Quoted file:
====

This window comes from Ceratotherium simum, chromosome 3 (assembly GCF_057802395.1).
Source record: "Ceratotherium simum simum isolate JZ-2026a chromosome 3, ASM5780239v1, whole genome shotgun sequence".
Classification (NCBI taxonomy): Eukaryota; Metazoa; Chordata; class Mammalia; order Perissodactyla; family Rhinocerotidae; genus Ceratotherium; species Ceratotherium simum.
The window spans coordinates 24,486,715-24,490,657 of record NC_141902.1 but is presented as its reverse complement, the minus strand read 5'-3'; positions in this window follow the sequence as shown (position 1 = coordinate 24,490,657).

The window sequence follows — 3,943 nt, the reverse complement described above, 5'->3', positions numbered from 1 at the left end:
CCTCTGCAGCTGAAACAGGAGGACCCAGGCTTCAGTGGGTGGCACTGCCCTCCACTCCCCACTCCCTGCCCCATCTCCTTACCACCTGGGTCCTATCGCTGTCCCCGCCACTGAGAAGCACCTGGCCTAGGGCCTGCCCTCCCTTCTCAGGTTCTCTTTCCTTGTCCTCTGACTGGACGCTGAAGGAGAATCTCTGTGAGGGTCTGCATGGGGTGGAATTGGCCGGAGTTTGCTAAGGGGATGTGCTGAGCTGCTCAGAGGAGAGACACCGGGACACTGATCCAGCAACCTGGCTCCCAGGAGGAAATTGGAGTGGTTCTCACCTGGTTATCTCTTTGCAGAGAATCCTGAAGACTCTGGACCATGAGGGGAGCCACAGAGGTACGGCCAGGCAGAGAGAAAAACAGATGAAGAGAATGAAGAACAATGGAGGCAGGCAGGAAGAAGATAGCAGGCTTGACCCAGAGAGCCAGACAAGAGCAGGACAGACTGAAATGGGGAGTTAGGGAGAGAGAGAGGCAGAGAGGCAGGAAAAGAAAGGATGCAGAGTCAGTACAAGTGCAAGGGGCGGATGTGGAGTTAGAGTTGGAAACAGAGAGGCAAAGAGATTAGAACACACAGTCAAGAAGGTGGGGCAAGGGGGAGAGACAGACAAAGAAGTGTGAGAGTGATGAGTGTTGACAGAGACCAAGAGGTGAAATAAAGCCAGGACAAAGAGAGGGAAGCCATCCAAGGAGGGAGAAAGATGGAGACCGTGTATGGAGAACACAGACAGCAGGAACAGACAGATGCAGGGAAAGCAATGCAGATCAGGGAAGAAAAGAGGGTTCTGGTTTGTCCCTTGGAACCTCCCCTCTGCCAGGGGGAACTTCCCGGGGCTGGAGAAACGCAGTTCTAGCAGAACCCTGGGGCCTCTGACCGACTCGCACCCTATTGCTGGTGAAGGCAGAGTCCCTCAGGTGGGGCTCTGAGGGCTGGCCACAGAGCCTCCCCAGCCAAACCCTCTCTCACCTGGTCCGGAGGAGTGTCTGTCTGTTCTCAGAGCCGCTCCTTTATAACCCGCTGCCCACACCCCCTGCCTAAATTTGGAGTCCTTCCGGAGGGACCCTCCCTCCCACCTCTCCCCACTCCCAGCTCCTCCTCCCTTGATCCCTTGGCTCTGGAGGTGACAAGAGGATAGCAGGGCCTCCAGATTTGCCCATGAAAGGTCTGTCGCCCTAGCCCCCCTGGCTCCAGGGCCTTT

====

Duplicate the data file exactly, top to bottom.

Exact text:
This window comes from Ceratotherium simum, chromosome 3 (assembly GCF_057802395.1).
Source record: "Ceratotherium simum simum isolate JZ-2026a chromosome 3, ASM5780239v1, whole genome shotgun sequence".
Classification (NCBI taxonomy): Eukaryota; Metazoa; Chordata; class Mammalia; order Perissodactyla; family Rhinocerotidae; genus Ceratotherium; species Ceratotherium simum.
The window spans coordinates 24,486,715-24,490,657 of record NC_141902.1 but is presented as its reverse complement, the minus strand read 5'-3'; positions in this window follow the sequence as shown (position 1 = coordinate 24,490,657).

The window sequence follows — 3,943 nt, the reverse complement described above, 5'->3', positions numbered from 1 at the left end:
CCTCTGCAGCTGAAACAGGAGGACCCAGGCTTCAGTGGGTGGCACTGCCCTCCACTCCCCACTCCCTGCCCCATCTCCTTACCACCTGGGTCCTATCGCTGTCCCCGCCACTGAGAAGCACCTGGCCTAGGGCCTGCCCTCCCTTCTCAGGTTCTCTTTCCTTGTCCTCTGACTGGACGCTGAAGGAGAATCTCTGTGAGGGTCTGCATGGGGTGGAATTGGCCGGAGTTTGCTAAGGGGATGTGCTGAGCTGCTCAGAGGAGAGACACCGGGACACTGATCCAGCAACCTGGCTCCCAGGAGGAAATTGGAGTGGTTCTCACCTGGTTATCTCTTTGCAGAGAATCCTGAAGACTCTGGACCATGAGGGGAGCCACAGAGGTACGGCCAGGCAGAGAGAAAAACAGATGAAGAGAATGAAGAACAATGGAGGCAGGCAGGAAGAAGATAGCAGGCTTGACCCAGAGAGCCAGACAAGAGCAGGACAGACTGAAATGGGGAGTTAGGGAGAGAGAGAGGCAGAGAGGCAGGAAAAGAAAGGATGCAGAGTCAGTACAAGTGCAAGGGGCGGATGTGGAGTTAGAGTTGGAAACAGAGAGGCAAAGAGATTAGAACACACAGTCAAGAAGGTGGGGCAAGGGGGAGAGACAGACAAAGAAGTGTGAGAGTGATGAGTGTTGACAGAGACCAAGAGGTGAAATAAAGCCAGGACAAAGAGAGGGAAGCCATCCAAGGAGGGAGAAAGATGGAGACCGTGTATGGAGAACACAGACAGCAGGAACAGACAGATGCAGGGAAAGCAATGCAGATCAGGGAAGAAAAGAGGGTTCTGGTTTGTCCCTTGGAACCTCCCCTCTGCCAGGGGGAACTTCCCGGGGCTGGAGAAACGCAGTTCTAGCAGAACCCTGGGGCCTCTGACCGACTCGCACCCTATTGCTGGTGAAGGCAGAGTCCCTCAGGTGGGGCTCTGAGGGCTGGCCACAGAGCCTCCCCAGCCAAACCCTCTCTCACCTGGTCCGGAGGAGTGTCTGTCTGTTCTCAGAGCCGCTCCTTTATAACCCGCTGCCCACACCCCCTGCCTAAATTTGGAGTCCTTCCGGAGGGACCCTCCCTCCCACCTCTCCCCACTCCCAGCTCCTCCTCCCTTGATCCCTTGGCTCTGGAGGTGACAAGAGGATAGCAGGGCCTCCAGATTTGCCCATGAAAGGTCTGTCGCCCTAGCCCCCCTGGCTCCAGGGCCTTT